Monday, January 19, 2015

The (Hormonal) Struggle is Real

It’s been awhile…first blog post of the New Year…wow, now I’m feeling the pressure to make this some kind of Earth shattering revelatory manifesto.  *Spoiler alert - it won't be*  I’ve been tossing around a few ideas for topics over the last month but the timing never seemed right and I just couldn’t get the ideas to click into a cohesive enough thought to put it out there. So imma blog about something boring but super relevant in my life right now…my uterus.

This picture is here because, well, you don't wanna know what Google returns in an image search for "angry uterus"

Ok, so it won’t be exclusively about that specific lady-part, but it is going to be centered on my body and my health and how I’ve been feeling about both lately.  It was a little over a year ago that I had laparoscopic surgery to remove a teratoma that had established residency in my pelvic region.  During the procedure, it was necessary to also remove my right ovary and fallopian tube; and at the same time, I had an endometrial ablation to hopefully remedy horribly heavy periods.  I’ve blogged about the procedure before so I won’t re-hash it.  In the months following the surgery, my periods got lighter and shorter but I also began having a myriad of new health issues.  As I mentioned in a previous post, I even discussed these new issues with both my gyno and my primary doc, only to be looked at cross-eyed when I suggested that any of it was caused or related to the procedures I’d had.

The amplified PMS symptoms of bloating, mood swings, sore boobs, and fatigue, which have only intensified in the last 6 months, are now coming on two weeks before the start of my now regular period.  I also experience cramps during my period that frequently have me doubled over in pain…which is one menstrual symptom that I never had prior to the surgery.  After doing a bit of reading about possible complications of pelvic laparoscopic surgery, I started feeling angry that neither doctor even entertained the idea that any of those issues – nor the leg pain and weakness and worsened “intestinal issues” (ahem…bathroom probs) I only started having after the surgery – could at all be related to the procedure.  Turns out that, particularly in fat patients, pelvic laparoscopic surgery has the potential to cause nerve damage if the patient isn’t positioned properly and repositioned if the procedure is lengthy…and mine took twice as long as they anticipated…over four and a half hours.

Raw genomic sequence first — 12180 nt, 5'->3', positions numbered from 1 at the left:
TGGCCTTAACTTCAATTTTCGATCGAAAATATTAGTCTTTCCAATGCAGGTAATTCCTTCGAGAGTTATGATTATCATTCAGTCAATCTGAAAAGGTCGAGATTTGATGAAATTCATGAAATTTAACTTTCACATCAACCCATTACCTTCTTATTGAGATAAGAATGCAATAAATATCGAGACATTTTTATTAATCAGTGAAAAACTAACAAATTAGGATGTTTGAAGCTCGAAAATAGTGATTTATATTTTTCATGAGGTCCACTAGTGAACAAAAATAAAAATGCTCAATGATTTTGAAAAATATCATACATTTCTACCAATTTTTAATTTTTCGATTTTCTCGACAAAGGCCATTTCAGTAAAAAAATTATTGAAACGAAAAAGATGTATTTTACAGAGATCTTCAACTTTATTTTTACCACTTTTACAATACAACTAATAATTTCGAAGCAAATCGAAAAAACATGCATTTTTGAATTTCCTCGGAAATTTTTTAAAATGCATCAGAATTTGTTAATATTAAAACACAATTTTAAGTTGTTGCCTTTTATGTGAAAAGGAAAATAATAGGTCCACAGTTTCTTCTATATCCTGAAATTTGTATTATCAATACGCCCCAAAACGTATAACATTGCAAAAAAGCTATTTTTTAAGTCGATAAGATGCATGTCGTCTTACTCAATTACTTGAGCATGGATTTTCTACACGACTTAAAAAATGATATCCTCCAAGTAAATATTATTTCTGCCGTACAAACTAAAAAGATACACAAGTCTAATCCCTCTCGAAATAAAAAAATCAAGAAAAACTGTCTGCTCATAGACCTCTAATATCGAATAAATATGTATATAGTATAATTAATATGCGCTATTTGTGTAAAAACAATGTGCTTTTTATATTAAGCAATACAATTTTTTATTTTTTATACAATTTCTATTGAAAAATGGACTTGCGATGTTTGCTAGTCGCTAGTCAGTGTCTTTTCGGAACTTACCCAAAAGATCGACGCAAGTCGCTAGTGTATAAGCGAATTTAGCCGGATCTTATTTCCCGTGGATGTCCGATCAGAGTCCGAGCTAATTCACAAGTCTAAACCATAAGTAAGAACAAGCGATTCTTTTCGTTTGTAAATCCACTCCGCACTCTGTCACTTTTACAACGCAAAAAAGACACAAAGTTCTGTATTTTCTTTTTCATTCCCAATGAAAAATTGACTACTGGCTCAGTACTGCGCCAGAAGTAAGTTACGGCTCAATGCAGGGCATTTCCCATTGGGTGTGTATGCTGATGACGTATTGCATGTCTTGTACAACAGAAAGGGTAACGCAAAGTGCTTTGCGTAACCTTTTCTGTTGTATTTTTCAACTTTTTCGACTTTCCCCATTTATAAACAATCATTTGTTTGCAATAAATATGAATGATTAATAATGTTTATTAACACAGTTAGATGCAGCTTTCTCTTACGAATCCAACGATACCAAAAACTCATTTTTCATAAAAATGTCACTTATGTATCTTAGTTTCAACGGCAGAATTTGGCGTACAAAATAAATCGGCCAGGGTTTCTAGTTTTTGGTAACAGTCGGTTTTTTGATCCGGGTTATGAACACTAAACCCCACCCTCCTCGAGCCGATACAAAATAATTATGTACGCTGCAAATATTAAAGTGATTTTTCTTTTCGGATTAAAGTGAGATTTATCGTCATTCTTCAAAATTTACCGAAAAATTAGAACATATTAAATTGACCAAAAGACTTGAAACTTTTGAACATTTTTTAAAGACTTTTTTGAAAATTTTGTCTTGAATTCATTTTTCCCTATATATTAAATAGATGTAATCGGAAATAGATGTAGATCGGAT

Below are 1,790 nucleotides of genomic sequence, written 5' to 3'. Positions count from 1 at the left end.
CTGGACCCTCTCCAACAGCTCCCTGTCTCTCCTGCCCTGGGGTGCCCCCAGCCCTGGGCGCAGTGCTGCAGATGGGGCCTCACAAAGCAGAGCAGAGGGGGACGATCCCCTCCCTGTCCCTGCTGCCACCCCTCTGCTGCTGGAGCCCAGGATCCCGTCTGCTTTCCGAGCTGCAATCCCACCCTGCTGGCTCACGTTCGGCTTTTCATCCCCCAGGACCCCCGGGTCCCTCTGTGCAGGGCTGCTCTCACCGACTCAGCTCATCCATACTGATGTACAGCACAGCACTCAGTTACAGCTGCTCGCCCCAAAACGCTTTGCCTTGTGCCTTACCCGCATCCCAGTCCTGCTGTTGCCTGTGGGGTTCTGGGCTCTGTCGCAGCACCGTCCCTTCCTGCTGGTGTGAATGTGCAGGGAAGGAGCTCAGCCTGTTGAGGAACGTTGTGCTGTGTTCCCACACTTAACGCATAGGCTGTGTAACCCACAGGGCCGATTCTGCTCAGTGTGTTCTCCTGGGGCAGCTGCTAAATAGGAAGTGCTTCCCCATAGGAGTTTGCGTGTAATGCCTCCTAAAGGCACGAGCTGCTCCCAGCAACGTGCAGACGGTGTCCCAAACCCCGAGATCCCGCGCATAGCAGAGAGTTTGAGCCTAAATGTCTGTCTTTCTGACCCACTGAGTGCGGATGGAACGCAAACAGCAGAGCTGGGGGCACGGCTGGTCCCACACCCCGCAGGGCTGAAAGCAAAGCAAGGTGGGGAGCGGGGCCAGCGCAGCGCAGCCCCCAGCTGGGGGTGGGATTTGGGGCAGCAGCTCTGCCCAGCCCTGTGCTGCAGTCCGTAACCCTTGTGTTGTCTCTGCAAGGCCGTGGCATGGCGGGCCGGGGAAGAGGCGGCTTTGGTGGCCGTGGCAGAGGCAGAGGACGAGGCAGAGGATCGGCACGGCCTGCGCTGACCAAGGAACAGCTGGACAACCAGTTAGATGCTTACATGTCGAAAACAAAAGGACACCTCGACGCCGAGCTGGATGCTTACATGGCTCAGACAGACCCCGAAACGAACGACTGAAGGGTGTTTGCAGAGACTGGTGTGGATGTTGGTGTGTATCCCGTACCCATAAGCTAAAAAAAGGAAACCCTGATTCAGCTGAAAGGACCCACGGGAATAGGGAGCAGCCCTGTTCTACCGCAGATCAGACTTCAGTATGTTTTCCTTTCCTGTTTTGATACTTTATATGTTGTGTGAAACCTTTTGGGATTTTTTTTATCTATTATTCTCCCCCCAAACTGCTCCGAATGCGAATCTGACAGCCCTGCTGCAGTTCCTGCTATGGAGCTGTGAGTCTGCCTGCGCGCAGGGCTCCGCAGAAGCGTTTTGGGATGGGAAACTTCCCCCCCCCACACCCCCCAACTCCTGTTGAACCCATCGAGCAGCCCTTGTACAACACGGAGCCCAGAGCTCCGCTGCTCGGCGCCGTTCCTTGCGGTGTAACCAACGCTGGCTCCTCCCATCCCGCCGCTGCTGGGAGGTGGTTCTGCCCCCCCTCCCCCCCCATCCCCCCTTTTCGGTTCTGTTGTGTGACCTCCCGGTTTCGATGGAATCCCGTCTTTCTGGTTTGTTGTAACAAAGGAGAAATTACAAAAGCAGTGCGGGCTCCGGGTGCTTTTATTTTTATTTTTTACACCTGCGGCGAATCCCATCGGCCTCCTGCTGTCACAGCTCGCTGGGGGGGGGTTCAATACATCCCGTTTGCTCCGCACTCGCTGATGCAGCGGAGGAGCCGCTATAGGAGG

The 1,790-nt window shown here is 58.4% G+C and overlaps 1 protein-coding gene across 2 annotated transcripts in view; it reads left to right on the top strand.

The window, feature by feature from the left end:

So here it is, 14 months later, and I find myself wanting to find a new gyno and, possibly, a new primary doctor.  I guess the fact that neither will hear me out that all of these issues only started after the surgery – oh, and I never met my surgeon….did I forget to mention that?  My gyno tells me – the morning of the procedure – that she will only be assisting and her associate will be the primary surgeon.  I never met the surgeon.  Ever.  Not before, not after, and neither doctor stuck around to give me the run-down before I was discharged to go home.  It wasn’t until my one week incision check that I even found out that they had to take the fallopian tube.  And it wasn’t until my six week check that I found out that there were adhesions that had to also be removed…I only found that out because I had requested to see pictures of the teratoma and one of the pictures the doc showed me was of the adhesion…and I was all like, wait, what??

I’ve had people mention that the experience I describe is worthy of a malpractice investigation; however, that would entail quite a bit of diagnostic testing to see if there are any new pelvic adhesions that could be causing the intestinal issues and any nerve damage that may be causing the leg pain and weakness.  And, as I know I’ve chatted about on here before, my insurance is pretty awful.  High deductible and out of pocket and, frankly, the thought of racking up a whole new mountain of medical debt – on the off-chance that I might have a case for malpractice – is not something I feel comfortable doing.
 
So I struggle with trying to stay positive despite the fact that, in a good month, I have a week and half without any hormone/uterine related issues.  I struggle with the fact that in the ten to fourteen days leading up to my period, I feel all bipolary, because, seriously…nothing about the movie The Conjuring should make anyone want to burst into depressed tears.  So, my current status....#TheStruggleIsReal 
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